Urban Lower Class
The urban lower class, which made up about 15 percent of the total population in the early 1980s, was concentrated in Port-au- Prince and the major coastal towns. Increased migration from rural areas contributed greatly to the growth of this class. Industrial growth was insufficient, however, to absorb the labor surplus produced by the burgeoning urbanization; unemployment and underemployment were severe in urban areas. The urban lower class was socially heterogeneous, and it had little class consciousness. One outstanding characteristic of this group was its commitment to education. Despite economic hardships, urban lower-class parents made a real effort to keep their children in school throughout the primary curriculum. Through education and political participation, some members of the lower class achieved mobility into the middle class.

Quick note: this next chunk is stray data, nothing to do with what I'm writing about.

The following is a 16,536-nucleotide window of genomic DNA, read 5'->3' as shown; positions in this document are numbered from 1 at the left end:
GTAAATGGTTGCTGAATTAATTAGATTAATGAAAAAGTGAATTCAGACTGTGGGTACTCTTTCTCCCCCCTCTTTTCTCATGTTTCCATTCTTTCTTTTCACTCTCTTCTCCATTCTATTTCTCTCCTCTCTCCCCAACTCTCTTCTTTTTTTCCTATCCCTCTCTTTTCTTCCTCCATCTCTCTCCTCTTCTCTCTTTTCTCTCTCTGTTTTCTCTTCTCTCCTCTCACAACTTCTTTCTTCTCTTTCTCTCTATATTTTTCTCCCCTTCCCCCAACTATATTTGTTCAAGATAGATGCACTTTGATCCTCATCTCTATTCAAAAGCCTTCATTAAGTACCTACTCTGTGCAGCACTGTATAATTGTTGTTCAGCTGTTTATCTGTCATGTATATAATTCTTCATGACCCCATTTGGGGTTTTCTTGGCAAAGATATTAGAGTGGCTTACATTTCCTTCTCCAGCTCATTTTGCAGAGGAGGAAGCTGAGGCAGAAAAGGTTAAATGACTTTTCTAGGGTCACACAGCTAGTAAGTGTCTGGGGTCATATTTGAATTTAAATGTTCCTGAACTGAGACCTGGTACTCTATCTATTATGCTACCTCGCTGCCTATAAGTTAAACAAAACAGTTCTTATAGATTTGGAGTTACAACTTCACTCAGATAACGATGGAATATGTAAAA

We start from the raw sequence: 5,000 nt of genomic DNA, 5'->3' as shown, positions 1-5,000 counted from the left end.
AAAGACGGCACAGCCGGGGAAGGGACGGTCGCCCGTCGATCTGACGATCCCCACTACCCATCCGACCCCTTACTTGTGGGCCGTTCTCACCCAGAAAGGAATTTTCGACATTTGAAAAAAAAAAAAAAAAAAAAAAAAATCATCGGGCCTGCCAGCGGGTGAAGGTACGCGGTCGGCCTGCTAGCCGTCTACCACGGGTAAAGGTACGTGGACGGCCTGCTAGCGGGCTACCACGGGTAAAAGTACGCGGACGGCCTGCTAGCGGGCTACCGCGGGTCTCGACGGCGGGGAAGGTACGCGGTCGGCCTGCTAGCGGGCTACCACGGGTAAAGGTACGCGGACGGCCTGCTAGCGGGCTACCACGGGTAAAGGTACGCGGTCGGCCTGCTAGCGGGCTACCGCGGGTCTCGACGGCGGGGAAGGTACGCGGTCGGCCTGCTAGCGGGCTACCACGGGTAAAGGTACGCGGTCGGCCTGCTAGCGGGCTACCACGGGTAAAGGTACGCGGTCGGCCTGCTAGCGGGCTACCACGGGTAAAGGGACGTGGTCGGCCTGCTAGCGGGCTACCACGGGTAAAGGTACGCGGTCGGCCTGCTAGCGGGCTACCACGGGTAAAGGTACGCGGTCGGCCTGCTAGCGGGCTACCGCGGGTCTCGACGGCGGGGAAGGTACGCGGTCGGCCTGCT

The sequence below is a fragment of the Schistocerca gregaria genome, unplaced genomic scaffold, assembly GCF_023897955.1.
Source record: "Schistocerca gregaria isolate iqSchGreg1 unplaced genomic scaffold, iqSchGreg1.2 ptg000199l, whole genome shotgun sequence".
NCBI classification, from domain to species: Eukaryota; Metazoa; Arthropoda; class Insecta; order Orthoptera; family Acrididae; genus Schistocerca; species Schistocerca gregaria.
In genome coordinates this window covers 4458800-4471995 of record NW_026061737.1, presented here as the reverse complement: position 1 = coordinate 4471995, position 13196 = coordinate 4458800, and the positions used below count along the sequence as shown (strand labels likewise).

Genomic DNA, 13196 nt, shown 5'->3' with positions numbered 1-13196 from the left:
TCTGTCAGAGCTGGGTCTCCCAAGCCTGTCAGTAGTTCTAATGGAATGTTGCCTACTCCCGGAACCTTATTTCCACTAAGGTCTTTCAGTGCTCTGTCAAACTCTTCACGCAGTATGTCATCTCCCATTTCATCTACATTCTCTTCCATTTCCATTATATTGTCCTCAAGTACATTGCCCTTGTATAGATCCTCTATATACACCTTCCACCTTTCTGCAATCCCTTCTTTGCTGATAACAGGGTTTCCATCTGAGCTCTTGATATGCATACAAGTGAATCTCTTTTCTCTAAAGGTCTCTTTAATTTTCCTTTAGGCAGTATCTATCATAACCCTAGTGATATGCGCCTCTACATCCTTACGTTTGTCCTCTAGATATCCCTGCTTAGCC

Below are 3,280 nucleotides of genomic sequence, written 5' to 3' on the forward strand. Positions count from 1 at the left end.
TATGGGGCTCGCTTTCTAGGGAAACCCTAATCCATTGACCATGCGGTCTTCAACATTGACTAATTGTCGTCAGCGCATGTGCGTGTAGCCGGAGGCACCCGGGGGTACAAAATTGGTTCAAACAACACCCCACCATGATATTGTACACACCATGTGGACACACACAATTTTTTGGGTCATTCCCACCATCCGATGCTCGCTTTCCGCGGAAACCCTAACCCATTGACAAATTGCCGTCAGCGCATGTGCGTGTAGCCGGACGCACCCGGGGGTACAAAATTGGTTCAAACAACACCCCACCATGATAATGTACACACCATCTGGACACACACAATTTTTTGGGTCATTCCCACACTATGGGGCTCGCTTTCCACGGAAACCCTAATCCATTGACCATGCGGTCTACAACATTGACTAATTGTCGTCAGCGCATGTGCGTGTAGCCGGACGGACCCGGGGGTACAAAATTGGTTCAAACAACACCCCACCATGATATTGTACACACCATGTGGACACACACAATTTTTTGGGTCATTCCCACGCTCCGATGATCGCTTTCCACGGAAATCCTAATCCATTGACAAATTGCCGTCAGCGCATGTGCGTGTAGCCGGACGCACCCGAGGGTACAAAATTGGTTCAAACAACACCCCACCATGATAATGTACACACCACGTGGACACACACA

The poorest strata of the urban lower class lived under Haiti's worst sanitary and health conditions. According to the World Bank, one-third of the population of Portau -Prince lived in densities of more than 1,000 people per hectare in 1976. The poorest families consumed as few as seven liters of water per person, per day, for cooking, drinking, and cleaning, and they spent about one-fifth of their income to obtain it. For many of these families, income and living conditions worsened in the 1980s.
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